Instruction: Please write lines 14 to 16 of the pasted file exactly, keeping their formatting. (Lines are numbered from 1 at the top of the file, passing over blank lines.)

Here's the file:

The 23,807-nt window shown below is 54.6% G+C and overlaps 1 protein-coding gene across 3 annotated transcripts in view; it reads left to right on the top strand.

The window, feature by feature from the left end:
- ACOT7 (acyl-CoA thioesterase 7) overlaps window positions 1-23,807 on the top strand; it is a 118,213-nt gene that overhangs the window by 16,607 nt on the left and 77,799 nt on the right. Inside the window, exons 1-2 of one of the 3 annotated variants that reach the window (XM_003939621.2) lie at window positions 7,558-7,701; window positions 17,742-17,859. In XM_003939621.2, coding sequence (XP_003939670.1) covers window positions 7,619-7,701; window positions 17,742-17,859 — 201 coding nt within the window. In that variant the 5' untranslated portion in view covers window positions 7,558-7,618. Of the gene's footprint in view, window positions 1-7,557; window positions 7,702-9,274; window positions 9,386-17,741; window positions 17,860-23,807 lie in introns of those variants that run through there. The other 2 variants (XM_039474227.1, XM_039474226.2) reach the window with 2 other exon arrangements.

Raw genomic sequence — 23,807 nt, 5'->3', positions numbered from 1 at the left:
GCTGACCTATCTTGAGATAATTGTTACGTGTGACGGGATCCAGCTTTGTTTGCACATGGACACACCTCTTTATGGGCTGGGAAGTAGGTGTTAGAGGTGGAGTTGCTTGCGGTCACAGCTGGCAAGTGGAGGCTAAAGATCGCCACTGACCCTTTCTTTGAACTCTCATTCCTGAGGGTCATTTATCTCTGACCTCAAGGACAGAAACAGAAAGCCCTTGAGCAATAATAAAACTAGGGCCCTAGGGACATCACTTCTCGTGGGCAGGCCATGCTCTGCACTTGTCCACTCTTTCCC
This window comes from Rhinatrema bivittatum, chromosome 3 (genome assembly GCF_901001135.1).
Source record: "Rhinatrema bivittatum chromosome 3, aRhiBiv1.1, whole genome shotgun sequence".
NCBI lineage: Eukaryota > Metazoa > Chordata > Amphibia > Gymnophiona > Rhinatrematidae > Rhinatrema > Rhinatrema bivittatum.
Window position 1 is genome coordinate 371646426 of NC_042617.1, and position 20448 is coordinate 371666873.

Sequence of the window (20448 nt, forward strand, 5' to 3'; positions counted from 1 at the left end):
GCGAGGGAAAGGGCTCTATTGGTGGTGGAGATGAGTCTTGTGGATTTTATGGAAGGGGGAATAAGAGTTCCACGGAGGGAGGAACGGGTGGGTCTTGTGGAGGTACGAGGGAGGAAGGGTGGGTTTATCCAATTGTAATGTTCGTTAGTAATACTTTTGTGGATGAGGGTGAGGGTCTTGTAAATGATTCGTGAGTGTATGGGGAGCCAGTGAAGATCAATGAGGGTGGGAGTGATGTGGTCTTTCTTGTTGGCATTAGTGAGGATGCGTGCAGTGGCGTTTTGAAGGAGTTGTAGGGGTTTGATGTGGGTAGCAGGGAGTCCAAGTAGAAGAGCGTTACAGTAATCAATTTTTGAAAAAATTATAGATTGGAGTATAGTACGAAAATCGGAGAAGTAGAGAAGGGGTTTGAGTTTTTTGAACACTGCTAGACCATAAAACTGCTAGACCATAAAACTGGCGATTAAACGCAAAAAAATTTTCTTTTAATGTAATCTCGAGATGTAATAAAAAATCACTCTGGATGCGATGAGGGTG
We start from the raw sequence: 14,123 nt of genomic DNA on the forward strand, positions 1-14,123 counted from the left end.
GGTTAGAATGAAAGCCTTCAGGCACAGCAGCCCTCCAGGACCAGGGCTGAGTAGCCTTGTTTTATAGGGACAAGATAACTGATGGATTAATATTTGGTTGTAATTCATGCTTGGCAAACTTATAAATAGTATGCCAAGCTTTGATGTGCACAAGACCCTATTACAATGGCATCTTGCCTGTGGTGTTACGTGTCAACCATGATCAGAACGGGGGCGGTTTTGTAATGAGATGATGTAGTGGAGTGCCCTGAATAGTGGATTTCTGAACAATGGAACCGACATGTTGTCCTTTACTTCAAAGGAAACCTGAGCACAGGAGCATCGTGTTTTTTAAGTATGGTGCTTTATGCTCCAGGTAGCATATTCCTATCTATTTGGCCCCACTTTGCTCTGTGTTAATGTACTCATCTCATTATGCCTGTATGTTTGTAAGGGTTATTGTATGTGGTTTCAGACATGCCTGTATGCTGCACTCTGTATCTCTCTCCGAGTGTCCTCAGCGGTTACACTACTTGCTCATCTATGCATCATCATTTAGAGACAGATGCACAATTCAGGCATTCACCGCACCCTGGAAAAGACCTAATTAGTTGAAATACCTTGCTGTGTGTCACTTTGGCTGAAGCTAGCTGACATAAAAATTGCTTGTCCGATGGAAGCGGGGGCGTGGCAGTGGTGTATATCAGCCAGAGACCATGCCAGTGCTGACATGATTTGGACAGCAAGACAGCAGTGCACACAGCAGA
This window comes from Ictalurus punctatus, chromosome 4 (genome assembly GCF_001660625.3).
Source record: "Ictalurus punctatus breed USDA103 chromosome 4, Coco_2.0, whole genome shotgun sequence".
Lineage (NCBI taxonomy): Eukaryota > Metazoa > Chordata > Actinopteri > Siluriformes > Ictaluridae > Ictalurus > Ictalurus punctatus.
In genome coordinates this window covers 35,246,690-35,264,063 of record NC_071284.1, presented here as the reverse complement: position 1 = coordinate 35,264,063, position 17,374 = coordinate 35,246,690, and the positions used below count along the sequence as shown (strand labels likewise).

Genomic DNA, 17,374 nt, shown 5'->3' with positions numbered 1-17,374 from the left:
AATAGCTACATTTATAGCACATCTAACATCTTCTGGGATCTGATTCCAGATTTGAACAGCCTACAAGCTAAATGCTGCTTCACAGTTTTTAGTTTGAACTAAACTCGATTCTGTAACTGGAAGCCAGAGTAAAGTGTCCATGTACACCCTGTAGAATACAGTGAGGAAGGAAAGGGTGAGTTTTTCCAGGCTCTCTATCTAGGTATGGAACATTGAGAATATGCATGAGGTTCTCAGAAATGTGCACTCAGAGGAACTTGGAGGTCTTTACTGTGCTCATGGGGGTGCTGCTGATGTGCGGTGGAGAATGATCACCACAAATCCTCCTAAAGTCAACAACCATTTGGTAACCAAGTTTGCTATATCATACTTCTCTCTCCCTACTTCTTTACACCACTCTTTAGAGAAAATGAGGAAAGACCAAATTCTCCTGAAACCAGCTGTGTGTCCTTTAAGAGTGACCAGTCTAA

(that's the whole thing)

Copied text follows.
This window comes from Ictalurus punctatus, chromosome 4 (genome assembly GCF_001660625.3).
Source record: "Ictalurus punctatus breed USDA103 chromosome 4, Coco_2.0, whole genome shotgun sequence".
Lineage (NCBI taxonomy): Eukaryota > Metazoa > Chordata > Actinopteri > Siluriformes > Ictaluridae > Ictalurus > Ictalurus punctatus.